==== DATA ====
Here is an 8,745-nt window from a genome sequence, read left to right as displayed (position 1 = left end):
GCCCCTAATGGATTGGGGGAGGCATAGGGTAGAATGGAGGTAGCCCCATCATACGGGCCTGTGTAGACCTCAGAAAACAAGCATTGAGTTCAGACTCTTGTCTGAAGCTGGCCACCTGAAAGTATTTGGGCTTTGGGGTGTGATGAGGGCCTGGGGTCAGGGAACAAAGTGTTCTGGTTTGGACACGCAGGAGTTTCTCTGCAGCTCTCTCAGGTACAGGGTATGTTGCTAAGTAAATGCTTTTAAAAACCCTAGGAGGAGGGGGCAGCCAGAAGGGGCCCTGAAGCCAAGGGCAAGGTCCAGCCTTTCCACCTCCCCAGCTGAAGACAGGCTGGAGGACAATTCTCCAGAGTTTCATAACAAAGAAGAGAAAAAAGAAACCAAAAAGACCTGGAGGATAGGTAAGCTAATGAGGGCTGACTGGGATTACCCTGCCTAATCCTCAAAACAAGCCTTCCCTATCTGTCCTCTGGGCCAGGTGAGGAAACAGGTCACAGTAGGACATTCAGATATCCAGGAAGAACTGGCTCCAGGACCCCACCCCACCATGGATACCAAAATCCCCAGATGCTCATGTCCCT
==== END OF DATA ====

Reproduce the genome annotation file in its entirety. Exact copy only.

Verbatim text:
Here is an 8,745-nt window from a genome sequence, read left to right as displayed (position 1 = left end):
GCCCCTAATGGATTGGGGGAGGCATAGGGTAGAATGGAGGTAGCCCCATCATACGGGCCTGTGTAGACCTCAGAAAACAAGCATTGAGTTCAGACTCTTGTCTGAAGCTGGCCACCTGAAAGTATTTGGGCTTTGGGGTGTGATGAGGGCCTGGGGTCAGGGAACAAAGTGTTCTGGTTTGGACACGCAGGAGTTTCTCTGCAGCTCTCTCAGGTACAGGGTATGTTGCTAAGTAAATGCTTTTAAAAACCCTAGGAGGAGGGGGCAGCCAGAAGGGGCCCTGAAGCCAAGGGCAAGGTCCAGCCTTTCCACCTCCCCAGCTGAAGACAGGCTGGAGGACAATTCTCCAGAGTTTCATAACAAAGAAGAGAAAAAAGAAACCAAAAAGACCTGGAGGATAGGTAAGCTAATGAGGGCTGACTGGGATTACCCTGCCTAATCCTCAAAACAAGCCTTCCCTATCTGTCCTCTGGGCCAGGTGAGGAAACAGGTCACAGTAGGACATTCAGATATCCAGGAAGAACTGGCTCCAGGACCCCACCCCACCATGGATACCAAAATCCCCAGATGCTCATGTCCCT